8 Ways to Prevent Electrical Hazards in Your Home [Guest Post]

January 7, 2020

When you’ve just moved into a new house, you have millions of things to do. Looking at the electrical wiring might be the last thing on your list, but your home has the potential to become a landmine of electrical safety hazards. With our dependence on electricity, electrical short circuits can cause significant disruptions in our lives and extensive damage to our homes. Here are a few ways to prevent electrical hazards in your home:

1. Keep Your Electrical Appliances Away from Water

This rule of thumb needs to be followed blindly. A common cause of electric shock is using appliances near water sources, like the bathroom or kitchen. If a plugged-in device falls into water, do not attempt to unplug it or pull it out.

Your first step should be to go to your home’s electric panel board to shut the power off to avoid an electrical short circuit. Then, you can safely unplug your device and dry it. But, exercise caution before plugging in the electric equipment — you need to first make sure that it is completely dry and fit for use

2. Pay Attention to the Signals that Your Appliances Are Sending Out

If your electric appliances are repeatedly tripping, blowing a fuse, or if you are getting a slight electric shock, be cautious. These can all be precursors to a more serious malfunction. If one of your appliances is showing these signs, it’s best to consult a professional electrician before you use it again.

3. Install a Ground Fault Circuit Interrupter (GFCI)

If you have a Ground Fault Circuit Interrupter (GFCI) installed in your new home, it can save you from a short circuit. A GFCI can detect current leakages in an electrical circuit, when a powered device will have made contact with water, or if it has any other problem. The GFCI then shuts off the power, which prevents an electrical short circuit.

4. Make Sure You’re Using the Right Size of Circuit Breakers and Fuses

If the fuses and circuit breakers you are using don’t match the specifications of their circuits, they are going to fail when you need them to perform the most. It’s best to have an electrician evaluate the circuit breaker and fuse size before you install them.

5. Use Outlet Covers

Outlet covers can be lifesavers, especially in a house with kids. Outlet covers, or even child safety wall plates, will feature a built-in, retractable cover that will snap into place when not in use.

6. Avoid Using Electrical Outlet Stretching Devices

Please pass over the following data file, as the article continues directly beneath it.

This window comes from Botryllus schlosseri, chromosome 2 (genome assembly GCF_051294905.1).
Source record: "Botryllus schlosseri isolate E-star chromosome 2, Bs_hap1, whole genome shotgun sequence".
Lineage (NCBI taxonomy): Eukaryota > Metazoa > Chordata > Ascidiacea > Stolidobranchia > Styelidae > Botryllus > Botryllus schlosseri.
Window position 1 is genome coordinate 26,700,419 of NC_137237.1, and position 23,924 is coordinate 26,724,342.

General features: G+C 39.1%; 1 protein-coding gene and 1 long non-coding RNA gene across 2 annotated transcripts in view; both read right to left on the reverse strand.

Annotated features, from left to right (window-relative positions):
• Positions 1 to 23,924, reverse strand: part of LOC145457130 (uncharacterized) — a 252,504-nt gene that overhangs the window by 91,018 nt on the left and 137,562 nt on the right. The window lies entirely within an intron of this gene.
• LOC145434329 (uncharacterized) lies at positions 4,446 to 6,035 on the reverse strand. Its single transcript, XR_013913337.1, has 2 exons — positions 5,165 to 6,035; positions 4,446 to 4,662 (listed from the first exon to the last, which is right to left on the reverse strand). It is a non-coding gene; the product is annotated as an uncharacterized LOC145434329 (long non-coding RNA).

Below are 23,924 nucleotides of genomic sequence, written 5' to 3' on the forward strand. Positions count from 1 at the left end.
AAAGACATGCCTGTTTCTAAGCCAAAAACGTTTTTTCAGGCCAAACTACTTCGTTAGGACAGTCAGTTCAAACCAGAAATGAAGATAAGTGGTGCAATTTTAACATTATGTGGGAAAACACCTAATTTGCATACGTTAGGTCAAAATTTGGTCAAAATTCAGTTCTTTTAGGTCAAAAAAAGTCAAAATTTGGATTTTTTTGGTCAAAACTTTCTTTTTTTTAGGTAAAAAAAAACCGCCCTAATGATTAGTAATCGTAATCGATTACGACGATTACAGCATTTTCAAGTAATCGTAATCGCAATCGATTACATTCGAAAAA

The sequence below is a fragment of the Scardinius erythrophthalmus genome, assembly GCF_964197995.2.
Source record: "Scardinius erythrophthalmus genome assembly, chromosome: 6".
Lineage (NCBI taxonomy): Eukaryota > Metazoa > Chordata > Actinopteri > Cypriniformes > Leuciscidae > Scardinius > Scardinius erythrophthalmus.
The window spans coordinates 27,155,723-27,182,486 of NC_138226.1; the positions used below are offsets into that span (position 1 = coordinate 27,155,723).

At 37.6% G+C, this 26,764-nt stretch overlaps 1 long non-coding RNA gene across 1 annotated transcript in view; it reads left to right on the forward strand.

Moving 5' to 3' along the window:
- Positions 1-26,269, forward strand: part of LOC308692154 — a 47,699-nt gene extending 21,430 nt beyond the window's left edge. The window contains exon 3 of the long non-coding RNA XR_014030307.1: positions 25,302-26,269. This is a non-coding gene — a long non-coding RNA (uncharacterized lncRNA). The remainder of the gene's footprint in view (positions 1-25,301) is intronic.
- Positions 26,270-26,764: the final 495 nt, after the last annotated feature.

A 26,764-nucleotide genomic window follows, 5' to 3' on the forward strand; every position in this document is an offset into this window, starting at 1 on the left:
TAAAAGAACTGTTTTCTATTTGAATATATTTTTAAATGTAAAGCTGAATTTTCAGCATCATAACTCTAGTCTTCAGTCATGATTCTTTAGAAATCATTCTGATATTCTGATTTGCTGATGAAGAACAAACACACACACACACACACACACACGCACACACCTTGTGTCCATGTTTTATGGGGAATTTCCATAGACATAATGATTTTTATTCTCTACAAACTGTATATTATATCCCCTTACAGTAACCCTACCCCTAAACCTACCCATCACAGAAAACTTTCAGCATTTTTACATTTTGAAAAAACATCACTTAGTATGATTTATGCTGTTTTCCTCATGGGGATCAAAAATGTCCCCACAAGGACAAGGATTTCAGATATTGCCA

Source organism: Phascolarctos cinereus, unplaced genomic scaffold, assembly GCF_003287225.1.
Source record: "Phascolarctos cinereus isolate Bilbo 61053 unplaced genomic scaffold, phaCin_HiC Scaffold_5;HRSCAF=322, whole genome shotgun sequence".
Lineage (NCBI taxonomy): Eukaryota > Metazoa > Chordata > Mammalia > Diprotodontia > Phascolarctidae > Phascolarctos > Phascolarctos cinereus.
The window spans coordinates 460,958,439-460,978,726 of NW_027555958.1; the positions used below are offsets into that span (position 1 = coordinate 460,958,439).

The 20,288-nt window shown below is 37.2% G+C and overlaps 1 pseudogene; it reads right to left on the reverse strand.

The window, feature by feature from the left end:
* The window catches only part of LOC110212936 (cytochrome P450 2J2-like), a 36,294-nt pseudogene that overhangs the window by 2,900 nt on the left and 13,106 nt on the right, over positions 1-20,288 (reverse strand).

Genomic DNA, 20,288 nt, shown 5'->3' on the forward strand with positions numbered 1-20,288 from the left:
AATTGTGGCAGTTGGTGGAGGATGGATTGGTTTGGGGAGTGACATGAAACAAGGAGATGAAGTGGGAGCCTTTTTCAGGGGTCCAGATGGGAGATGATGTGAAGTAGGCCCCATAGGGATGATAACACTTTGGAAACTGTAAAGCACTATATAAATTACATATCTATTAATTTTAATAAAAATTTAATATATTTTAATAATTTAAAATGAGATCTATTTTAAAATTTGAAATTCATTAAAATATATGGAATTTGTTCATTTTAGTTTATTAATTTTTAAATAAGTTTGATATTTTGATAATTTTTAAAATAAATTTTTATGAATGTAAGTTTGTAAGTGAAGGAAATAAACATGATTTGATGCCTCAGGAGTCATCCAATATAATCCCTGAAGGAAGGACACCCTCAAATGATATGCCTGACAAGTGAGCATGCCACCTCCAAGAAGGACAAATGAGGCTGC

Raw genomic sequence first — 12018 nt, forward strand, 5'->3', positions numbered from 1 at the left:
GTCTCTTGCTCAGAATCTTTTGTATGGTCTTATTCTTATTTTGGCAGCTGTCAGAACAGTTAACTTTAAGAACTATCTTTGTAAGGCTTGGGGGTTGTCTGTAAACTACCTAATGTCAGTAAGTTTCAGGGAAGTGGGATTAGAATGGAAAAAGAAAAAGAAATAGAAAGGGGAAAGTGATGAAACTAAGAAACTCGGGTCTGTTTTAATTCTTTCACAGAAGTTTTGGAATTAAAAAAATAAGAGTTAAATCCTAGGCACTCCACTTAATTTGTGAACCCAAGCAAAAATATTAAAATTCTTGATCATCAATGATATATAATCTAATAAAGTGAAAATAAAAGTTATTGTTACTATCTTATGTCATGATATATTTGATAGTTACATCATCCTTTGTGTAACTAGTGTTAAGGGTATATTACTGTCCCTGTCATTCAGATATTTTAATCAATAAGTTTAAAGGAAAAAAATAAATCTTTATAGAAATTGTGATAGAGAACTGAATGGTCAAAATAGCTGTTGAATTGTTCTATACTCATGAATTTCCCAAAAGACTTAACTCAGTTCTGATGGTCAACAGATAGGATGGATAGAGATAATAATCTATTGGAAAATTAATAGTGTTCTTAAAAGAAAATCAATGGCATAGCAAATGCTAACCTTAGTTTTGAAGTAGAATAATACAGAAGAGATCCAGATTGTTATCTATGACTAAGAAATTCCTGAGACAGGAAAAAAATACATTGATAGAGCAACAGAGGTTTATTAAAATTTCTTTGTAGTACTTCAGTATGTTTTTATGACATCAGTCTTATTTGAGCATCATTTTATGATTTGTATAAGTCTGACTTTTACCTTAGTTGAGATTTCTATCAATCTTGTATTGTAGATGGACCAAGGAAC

Cube taps, power strips, extension cords, and other types of electrical outlet stretching devices might be convenient, but they can overload your circuit, cause a short circuit, and even catch fire.

Sometimes, it’s unavoidable and you need to use these items. If you do need to use one, just be sure it’s high-quality, in good condition, that you’re not overloading the outlet, and that you unplug or turn them off when not in use.

7. Replace Broken Wall Plates

Wall plates protect you from coming into direct contact with the electrical wiring behind you. If you have a broken wall plate or one that’s missing entirely and you’re fumbling around for a switch in the dark, the consequences can be disastrous if you end up touching live wires. Plus, a missing or broken wall plate leave live wires exposed, which increases the risk of an electrical short circuit or an electrical fire.

8. Treat Your Cords With Respect

Make sure you don’t put excessive pressure on your cords or misuse your cord extensions. Extreme pressure on the power cables can damage insulation or compress the conducting wire and put you at risk of an electrical short circuit. Cord wraps can help strengthen cords and make them last longer. But, if you see cords beginning to break or fray, it’s time to replace them.

These are just a few ways to prevent electrical hazards in your home. Not only can these and other fire safety tips for your home help prevent damaging fires in your home, but they also help protect you and your family. Using good quality electrical wiring will lessen the possibility of an electrical short circuit at home and can protect your home and save you a lot of money in property damage.

Author Bio:

Jeson Pitt works with the marketing department of D & F Liquidators in Hayward, CA and regularly writes to share his knowledge while enlightening people about electrical products and solving their electrical dilemmas. He’s got the industry insights that you can count on along with years of experience in the field.